Lens – If using a DSLR, the best is a fast wide lens. My favorites are the Tokina 11-16mm f/2.8 on my crop sensor (APS-C) and my Samyang 14mm F/2.8 on full-frame. I always shoot wide open at f/2.8 and at the widest angle of view. Now most people get their cameras with kit lenses (18-55mm) and most of those lenses have a maximum aperture of f/3.5 at 18mm. I’ve done stacks with F/4 lenses and raised my ISO to 320. So a kit lens like a 18-55mm should be fine. However, make sure to focus it beforehand since not only will it have trouble focusing at infinity in dark light, there are no focusing marks on the lens whatsoever.
Tripod – A must have. This is VERY important for star trails (or just about anything else). You will need a very sturdy tripod to mount your camera on as you will be shooting for 30 or more minutes to make about 70 to 90 photos to stack. If your tripod moves even a little bit when shooting, your final product will result without the perfect curvature of the trail reflecting the Earths rotation.
Intervalometer – Some photographers prefer to use a wired intervalometer/remote. This device allows you program and setup an automated continuous cycle of 30 second exposures. This is really handy if you don’t want to stand by your camera for 30 or 45 minutes hitting the shutter button over and over every 30 seconds. Some of the newer Nikon and Canon models (and others) have built in intervalometers. However, if you don’t have any of the above, its really not that much work to setup a chair by your camera and just hit the shutter button every 30 seconds if you have a sturdy tripod. I use one like this. Or just search for Amazon or your favorite camera retailer for “Intervalometer”.
Don’t forget to have a fully charged battery and a memory card with enough room to store a few hundred files if you’re shooting for a couple of hours. Having a power outage during the middle of the shoot sucks.
1. Find your spot and secure the camera to the tripod. Once you have your view, don’t move the camera when shooting.
2. Set your camera to M, aka Manual mode.
3. Set your aperture to its fastest aperture : f/2.8, f/3.5, etc.
4. Make sure that your lens is focused at infinity. Use autofocus to do this, and lock focus afterwards. If for any reason (e.g. lack of light) you can’t autofocus on anything, try to align your focus with infinity using the manual focus marks. However, this is much more imprecise, especially when shooting wide open, since the infinity focus point varies depending on temperature.
5. If using a zoom lens, set it to the widest view. 18mm, etc.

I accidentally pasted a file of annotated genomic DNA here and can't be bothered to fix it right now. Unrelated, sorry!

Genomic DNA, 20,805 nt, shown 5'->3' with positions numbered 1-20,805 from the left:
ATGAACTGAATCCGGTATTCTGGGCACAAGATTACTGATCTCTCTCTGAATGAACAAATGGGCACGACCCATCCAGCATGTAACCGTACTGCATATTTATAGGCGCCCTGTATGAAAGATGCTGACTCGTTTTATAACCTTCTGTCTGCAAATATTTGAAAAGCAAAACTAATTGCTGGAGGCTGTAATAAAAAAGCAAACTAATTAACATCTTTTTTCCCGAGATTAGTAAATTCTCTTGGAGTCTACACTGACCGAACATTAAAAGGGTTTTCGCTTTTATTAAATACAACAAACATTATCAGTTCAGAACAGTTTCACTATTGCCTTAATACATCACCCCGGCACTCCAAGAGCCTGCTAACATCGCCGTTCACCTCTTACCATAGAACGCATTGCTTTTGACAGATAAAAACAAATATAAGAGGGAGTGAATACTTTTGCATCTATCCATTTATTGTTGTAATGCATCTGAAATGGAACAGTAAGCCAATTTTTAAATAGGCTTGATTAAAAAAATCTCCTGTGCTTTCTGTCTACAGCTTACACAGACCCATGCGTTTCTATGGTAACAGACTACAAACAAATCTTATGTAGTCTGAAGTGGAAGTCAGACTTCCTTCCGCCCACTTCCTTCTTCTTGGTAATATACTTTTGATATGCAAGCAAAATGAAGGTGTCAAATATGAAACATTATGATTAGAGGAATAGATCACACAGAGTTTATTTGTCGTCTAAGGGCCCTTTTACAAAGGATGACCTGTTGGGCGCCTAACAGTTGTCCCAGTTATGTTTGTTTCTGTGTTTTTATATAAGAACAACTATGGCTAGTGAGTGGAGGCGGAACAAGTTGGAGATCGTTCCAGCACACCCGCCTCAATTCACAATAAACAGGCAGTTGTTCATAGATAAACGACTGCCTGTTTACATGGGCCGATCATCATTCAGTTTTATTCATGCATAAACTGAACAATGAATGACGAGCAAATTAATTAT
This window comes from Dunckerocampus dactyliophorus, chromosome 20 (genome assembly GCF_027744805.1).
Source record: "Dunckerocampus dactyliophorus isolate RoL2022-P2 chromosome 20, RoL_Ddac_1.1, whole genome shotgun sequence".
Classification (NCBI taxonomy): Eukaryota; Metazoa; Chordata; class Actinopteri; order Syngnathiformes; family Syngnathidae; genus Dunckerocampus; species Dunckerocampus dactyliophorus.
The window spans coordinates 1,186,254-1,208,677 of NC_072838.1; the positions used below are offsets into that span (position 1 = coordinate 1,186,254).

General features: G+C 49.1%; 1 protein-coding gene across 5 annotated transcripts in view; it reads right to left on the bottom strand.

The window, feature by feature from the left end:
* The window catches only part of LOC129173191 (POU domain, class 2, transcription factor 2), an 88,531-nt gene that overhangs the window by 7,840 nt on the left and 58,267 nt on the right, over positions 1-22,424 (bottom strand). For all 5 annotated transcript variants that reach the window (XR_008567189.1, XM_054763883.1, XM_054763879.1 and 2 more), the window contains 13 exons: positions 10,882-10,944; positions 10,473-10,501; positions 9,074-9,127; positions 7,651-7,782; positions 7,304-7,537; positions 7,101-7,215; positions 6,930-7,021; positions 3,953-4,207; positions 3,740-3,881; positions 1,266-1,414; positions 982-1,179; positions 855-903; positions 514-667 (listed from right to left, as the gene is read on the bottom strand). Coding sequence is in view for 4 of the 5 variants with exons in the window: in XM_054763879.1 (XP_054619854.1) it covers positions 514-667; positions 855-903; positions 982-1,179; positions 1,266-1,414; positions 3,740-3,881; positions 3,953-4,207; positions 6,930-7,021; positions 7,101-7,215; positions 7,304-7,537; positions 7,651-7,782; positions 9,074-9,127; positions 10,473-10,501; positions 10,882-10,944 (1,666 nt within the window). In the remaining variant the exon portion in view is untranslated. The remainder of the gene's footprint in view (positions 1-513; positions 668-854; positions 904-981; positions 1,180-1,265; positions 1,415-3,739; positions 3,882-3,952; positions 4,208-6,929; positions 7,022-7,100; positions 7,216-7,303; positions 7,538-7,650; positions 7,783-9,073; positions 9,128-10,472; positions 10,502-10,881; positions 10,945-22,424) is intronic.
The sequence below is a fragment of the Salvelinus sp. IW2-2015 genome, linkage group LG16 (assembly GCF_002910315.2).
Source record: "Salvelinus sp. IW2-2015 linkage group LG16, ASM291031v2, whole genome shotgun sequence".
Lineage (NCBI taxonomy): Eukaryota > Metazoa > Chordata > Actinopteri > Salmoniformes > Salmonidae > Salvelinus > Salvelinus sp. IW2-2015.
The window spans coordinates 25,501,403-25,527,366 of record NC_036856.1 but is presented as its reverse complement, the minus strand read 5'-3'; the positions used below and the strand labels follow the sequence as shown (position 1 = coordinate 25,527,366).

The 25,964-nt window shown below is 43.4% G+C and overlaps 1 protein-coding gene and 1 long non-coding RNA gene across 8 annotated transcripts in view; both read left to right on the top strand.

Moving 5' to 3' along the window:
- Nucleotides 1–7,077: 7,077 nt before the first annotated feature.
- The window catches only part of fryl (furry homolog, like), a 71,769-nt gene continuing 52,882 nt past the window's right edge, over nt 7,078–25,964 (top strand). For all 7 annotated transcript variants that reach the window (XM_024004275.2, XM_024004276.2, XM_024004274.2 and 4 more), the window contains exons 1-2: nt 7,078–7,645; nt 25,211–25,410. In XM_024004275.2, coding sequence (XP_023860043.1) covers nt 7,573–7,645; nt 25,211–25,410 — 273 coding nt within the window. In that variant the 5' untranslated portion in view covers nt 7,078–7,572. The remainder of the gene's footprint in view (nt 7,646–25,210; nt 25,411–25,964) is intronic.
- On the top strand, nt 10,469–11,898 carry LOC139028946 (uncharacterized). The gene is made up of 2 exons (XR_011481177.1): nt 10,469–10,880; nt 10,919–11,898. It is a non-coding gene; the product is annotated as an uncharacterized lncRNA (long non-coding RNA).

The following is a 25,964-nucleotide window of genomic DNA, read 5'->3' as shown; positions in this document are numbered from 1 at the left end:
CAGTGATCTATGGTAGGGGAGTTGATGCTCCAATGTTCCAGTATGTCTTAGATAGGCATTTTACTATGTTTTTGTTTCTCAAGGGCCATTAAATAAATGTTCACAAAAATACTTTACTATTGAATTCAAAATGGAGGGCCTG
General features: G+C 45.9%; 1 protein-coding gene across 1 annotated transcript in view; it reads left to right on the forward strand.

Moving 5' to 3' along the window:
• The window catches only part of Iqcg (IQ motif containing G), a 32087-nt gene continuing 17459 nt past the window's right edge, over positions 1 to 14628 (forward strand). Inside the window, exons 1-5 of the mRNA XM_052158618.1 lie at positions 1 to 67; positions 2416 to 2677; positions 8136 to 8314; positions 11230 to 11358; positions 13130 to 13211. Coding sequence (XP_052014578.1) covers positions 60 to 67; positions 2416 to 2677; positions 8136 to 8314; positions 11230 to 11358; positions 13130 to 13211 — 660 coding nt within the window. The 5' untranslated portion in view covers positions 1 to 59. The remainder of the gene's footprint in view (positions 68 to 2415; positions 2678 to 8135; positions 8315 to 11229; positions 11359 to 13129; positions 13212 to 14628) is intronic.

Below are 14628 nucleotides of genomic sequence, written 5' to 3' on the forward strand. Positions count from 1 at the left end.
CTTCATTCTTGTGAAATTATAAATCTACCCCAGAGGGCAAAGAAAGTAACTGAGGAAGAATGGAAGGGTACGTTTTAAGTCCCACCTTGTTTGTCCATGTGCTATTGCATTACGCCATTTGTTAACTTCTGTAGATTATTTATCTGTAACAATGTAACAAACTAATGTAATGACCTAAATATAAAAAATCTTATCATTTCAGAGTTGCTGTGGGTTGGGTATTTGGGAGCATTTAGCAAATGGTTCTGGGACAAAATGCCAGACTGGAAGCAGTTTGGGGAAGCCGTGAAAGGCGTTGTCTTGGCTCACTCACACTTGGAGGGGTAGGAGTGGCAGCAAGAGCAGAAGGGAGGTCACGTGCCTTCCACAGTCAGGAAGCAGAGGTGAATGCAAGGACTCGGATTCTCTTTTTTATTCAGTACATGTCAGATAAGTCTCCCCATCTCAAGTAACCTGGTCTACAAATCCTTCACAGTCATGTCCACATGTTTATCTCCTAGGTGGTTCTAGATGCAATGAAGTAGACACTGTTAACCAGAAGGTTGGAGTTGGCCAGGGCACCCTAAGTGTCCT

6. Turn off Autofocus and set your lens to the infinity mark. Look at the lens focus ring and find the focus mark (line) and line that up with the infinity symbol (the sideways 8).
7. Set your exposure to 30 seconds if you are manually hitting the shutter button. You will hear the shutter open and then close after 30 seconds. Just hit the shutter button again and repeat 70-90 times. Or you can use and intervalometer to automate the process.
8. Set your NR (Long Exposure Noise Reduction) to OFF. This is VERY important. NR takes an additional 30 seconds after EVERY photo to reduce noise. If turned on, you will end up with gaps in the stack. 30 second exposures aren’t noisy enough to warrant long expsosure NR, and even if they were, ending up with gaps inbetween star trails isn’t fun.
9. RAW vs. JPG – I shoot in RAW and process my RAW photos in Nikon Capture NX or Photoshop. But you will be fine to shoot and JPG and still get some amazing results.
10. Set your camera to ISO 200 and turn off Auto ISO. Take a test photo and make sure the exposure looks good. Too dark? Adjust your ISO up to 320 and then take another photo. If the photo looks a bit dark, don’t worry. You can add light and contrast in your post process.
Stacking and post-production
I stack my photos in Photoshop. In photoshop, you simply import all your pictures as separate layers and set the layer mode to “Lighten” to get the star trails. Use a mask or eraser to weed out the airplane trails and other annoying objects in the photograph.
That being said, there are lots of other free pieces of software out there to do it. A free, quick and easy way, is to visit http://www.startrails.de and download their stacker. It will automate the whole process for you, so there is no tweaking involved to get star trails. Once the stacked image is created, adjust contrast and brightness using another free photo editor such as Picasa from Google after you have completed the stack, or use Adobe Lightroom. A detailed guide on image stacking is on the way!
About the author: Brian Spencer is a New Mexico based amateur/semi-pro photographer behind this amazing tutorial. We have slightly modified some parts for additional clarifiation. Check out his blog blog on photography here and follow him on Facebook and 500px!